Junior Matthew Blackwell is ushered into the Wisner auditorium with clapping and hollering. Senior Dan Eccles walks up to Blackwell as he makes his way to center stage. Speaking in tones reminiscent of Joey Tribbinai trying to learn French in an episode of Friends, Eccles and Blackwell motioned at each other, Eccles trying to get Blackwell to guess the “Place, Occupation, and Weapon” the audience had chosen.
This is improv. This is Spoons 4 Forks.
Practice for Spoons 4 Forks is a time for the group to connect better and learn new games.
Another game rehearsed was “Another One Bites The Dust.” The game begins with several members acting out a scene based on an audience prompt. Once the scene is played out, the audience claps for the member they want to have exit the scene or “bite the dust.” That member leaves and the rest of the cast recreates the scene, acting as though the absent character were still there. The skit ends with one member left on stage, responding to silent dialogue and reacting to invisible characters.
Practice is also a chance for the group members to try out new characters.
Senior Kyle Johnston often plays “Stacy the Janitor,” his “best” character, senior Joe Brunker said. Sophomore David Spear uses a British character and, with a smirk, Brunker said, “I’m more physical comedy.”
The rules of improv help the members work as a team.
“Don’t be static, move around, never say no,” Blackwell explained. “Whenever you say no, you deny something someone says. It takes everything they tried to set up in the scene and throws it in the trash. You always want to establish a conflict to get the ball rolling,” he said.
It’s about chemistry, Brunker said. Even when disagreements happen, you have to move on and go with the flow. “Trust your own wit,” he said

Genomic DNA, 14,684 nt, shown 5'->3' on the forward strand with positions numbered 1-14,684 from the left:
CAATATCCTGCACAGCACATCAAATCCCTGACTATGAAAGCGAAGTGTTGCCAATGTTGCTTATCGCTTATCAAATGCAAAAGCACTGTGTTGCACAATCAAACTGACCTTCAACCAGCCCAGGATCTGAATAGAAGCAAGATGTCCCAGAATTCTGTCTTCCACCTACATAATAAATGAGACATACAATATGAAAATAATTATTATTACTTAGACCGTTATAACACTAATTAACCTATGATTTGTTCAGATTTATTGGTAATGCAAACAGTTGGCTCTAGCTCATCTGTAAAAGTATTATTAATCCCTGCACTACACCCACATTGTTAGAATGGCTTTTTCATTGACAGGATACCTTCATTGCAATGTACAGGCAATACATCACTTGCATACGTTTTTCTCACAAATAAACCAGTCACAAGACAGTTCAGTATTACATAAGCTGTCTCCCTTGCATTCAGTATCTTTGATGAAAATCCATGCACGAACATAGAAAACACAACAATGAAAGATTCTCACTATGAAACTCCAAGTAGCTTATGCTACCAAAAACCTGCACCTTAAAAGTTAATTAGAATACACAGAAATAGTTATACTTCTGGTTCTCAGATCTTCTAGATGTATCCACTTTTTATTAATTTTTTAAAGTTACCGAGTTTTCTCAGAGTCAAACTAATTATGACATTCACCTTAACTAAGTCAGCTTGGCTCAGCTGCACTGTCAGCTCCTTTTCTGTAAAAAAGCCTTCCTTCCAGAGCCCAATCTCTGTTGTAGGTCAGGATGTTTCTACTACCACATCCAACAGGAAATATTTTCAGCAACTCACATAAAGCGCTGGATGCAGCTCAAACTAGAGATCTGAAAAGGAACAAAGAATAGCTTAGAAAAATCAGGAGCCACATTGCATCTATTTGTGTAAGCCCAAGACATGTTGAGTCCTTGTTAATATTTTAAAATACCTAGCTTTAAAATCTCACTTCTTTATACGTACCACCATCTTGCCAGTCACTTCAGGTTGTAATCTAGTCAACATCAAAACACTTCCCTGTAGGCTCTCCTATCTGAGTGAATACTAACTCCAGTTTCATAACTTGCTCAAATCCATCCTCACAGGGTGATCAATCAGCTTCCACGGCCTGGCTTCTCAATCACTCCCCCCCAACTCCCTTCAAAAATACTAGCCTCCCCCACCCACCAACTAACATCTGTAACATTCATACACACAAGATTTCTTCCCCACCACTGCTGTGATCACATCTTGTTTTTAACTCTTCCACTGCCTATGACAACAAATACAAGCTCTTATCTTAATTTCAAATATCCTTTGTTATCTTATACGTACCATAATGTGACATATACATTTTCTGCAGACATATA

“This is pretty much my family,” Blackwell said as he watched the chaos of his teammates rehearsing. “I think the team has grown closer. That’s the culture I want to foster, build a tight knit community,” he said.
“There’s a lot of tradition in Spoons 4 Forks, which at first is hard to jump into. It’s a different kind of atmosphere then a lot of people are used to, but once you’re in it you feel connected,” Eccles said, who will be passing the presidential torch onto Spear next semester.
The group has recently added three new members: sophomore Case Koerner, sophomore Daria Gielczynski, and freshman John Mathy. The three performed in their first show Oct. 23.
“In the first game, I froze,” Koerner said.
“We were all petrified,” Gielczynski added. “After the show we were all like, ‘It’s over. It’s done. We did it.’”
“I’ve never been shocked by an actual electric fence, but I’m sure [improv performing for the first time] feels something like that,” Mathy said.
“I think that majority of the fears and anxieties [of performing] are really in practice. By the time you get on stage, the audience is a positive
energy and it makes performing a lot easier knowing they’re there to laugh,” Blackwell said.
Spoons 4 Forks’ next show is Nov. 20 at 9:30 p.m. in Wisner Auditorium.
—Grace King, Executive Editor